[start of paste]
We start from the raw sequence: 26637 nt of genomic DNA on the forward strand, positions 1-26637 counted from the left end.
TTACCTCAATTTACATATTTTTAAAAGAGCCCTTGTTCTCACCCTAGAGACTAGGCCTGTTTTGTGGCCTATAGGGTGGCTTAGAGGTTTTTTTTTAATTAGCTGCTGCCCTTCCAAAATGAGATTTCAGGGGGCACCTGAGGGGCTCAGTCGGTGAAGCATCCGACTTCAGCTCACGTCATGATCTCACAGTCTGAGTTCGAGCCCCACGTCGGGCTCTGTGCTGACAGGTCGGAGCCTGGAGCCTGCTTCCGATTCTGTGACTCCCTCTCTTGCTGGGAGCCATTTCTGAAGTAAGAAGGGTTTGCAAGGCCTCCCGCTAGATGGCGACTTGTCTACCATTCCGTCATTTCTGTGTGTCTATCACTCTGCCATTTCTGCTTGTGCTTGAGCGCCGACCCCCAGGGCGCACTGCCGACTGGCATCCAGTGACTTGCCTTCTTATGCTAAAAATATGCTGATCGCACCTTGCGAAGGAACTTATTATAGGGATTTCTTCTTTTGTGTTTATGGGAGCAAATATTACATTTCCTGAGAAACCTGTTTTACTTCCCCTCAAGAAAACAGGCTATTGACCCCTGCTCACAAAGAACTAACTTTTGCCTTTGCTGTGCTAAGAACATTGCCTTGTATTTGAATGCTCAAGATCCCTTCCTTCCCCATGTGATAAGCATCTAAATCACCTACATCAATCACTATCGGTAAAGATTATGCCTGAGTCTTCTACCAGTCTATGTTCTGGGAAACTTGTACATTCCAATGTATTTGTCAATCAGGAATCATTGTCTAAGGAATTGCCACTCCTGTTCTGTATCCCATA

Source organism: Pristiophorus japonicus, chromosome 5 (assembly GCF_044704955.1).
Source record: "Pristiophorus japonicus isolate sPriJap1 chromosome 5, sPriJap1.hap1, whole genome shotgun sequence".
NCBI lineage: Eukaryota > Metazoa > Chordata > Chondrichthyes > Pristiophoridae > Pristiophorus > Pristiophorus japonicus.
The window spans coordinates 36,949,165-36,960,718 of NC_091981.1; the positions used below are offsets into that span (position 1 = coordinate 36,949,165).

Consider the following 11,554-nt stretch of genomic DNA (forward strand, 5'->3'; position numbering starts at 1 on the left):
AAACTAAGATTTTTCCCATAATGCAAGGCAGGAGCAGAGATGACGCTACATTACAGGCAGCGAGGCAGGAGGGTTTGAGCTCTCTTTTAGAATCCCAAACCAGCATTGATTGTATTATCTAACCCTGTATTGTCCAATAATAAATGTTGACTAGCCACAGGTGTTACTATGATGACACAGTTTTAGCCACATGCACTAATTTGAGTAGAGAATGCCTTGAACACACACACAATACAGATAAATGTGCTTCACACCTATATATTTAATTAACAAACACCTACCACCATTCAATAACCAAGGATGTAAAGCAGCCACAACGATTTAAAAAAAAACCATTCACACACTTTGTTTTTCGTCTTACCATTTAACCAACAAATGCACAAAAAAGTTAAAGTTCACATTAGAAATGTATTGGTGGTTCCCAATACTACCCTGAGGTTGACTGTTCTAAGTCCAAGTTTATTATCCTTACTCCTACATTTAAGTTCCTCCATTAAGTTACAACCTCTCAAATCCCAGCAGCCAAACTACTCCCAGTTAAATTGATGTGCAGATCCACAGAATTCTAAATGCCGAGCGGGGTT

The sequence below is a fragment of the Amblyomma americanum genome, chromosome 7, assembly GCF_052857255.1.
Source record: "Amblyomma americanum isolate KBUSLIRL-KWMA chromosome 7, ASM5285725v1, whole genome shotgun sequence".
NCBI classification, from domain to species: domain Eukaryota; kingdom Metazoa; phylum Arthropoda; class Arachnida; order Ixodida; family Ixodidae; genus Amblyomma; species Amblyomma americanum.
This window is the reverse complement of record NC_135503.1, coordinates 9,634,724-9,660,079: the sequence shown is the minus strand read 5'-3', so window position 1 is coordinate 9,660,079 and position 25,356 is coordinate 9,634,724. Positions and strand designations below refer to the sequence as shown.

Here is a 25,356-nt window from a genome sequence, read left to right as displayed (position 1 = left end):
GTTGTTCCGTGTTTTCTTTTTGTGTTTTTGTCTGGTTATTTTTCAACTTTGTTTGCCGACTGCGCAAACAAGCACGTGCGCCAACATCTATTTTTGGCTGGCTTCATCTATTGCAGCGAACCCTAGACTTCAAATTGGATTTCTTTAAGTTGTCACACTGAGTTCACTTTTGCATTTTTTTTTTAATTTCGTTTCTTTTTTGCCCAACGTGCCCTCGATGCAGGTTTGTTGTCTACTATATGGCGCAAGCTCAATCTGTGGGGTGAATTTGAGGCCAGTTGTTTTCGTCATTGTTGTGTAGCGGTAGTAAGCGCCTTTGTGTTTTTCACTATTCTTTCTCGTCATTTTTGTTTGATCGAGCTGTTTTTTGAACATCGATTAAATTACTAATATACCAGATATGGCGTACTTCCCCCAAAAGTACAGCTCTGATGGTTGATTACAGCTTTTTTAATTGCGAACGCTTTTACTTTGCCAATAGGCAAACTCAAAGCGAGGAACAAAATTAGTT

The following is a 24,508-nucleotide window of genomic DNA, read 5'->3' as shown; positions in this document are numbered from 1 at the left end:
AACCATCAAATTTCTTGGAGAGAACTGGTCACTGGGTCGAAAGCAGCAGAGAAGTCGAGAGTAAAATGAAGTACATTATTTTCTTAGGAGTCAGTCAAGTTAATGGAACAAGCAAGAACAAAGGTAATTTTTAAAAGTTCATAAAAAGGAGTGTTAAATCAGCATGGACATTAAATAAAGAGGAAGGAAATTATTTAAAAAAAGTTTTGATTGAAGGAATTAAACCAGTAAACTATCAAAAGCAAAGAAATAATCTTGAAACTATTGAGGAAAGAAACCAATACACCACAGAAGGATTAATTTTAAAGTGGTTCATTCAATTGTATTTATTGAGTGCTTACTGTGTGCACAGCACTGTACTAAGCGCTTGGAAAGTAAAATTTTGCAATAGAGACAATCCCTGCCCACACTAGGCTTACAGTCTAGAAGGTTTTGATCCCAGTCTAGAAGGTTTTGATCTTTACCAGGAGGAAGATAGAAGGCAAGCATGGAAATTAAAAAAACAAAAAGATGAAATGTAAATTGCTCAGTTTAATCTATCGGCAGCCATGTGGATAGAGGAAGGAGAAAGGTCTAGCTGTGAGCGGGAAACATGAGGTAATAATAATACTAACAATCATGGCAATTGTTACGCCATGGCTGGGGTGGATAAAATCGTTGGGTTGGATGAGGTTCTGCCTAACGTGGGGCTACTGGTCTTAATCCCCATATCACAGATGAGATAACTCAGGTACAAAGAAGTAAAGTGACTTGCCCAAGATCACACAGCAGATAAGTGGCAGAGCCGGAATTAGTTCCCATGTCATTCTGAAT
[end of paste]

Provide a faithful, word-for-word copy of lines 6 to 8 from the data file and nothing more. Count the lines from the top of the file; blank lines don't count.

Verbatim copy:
The window spans coordinates 36,949,165-36,960,718 of NC_091981.1; the positions used below are offsets into that span (position 1 = coordinate 36,949,165).

Consider the following 11,554-nt stretch of genomic DNA (forward strand, 5'->3'; position numbering starts at 1 on the left):
AAACTAAGATTTTTCCCATAATGCAAGGCAGGAGCAGAGATGACGCTACATTACAGGCAGCGAGGCAGGAGGGTTTGAGCTCTCTTTTAGAATCCCAAACCAGCATTGATTGTATTATCTAACCCTGTATTGTCCAATAATAAATGTTGACTAGCCACAGGTGTTACTATGATGACACAGTTTTAGCCACATGCACTAATTTGAGTAGAGAATGCCTTGAACACACACACAATACAGATAAATGTGCTTCACACCTATATATTTAATTAACAAACACCTACCACCATTCAATAACCAAGGATGTAAAGCAGCCACAACGATTTAAAAAAAAACCATTCACACACTTTGTTTTTCGTCTTACCATTTAACCAACAAATGCACAAAAAAGTTAAAGTTCACATTAGAAATGTATTGGTGGTTCCCAATACTACCCTGAGGTTGACTGTTCTAAGTCCAAGTTTATTATCCTTACTCCTACATTTAAGTTCCTCCATTAAGTTACAACCTCTCAAATCCCAGCAGCCAAACTACTCCCAGTTAAATTGATGTGCAGATCCACAGAATTCTAAATGCCGAGCGGGGTT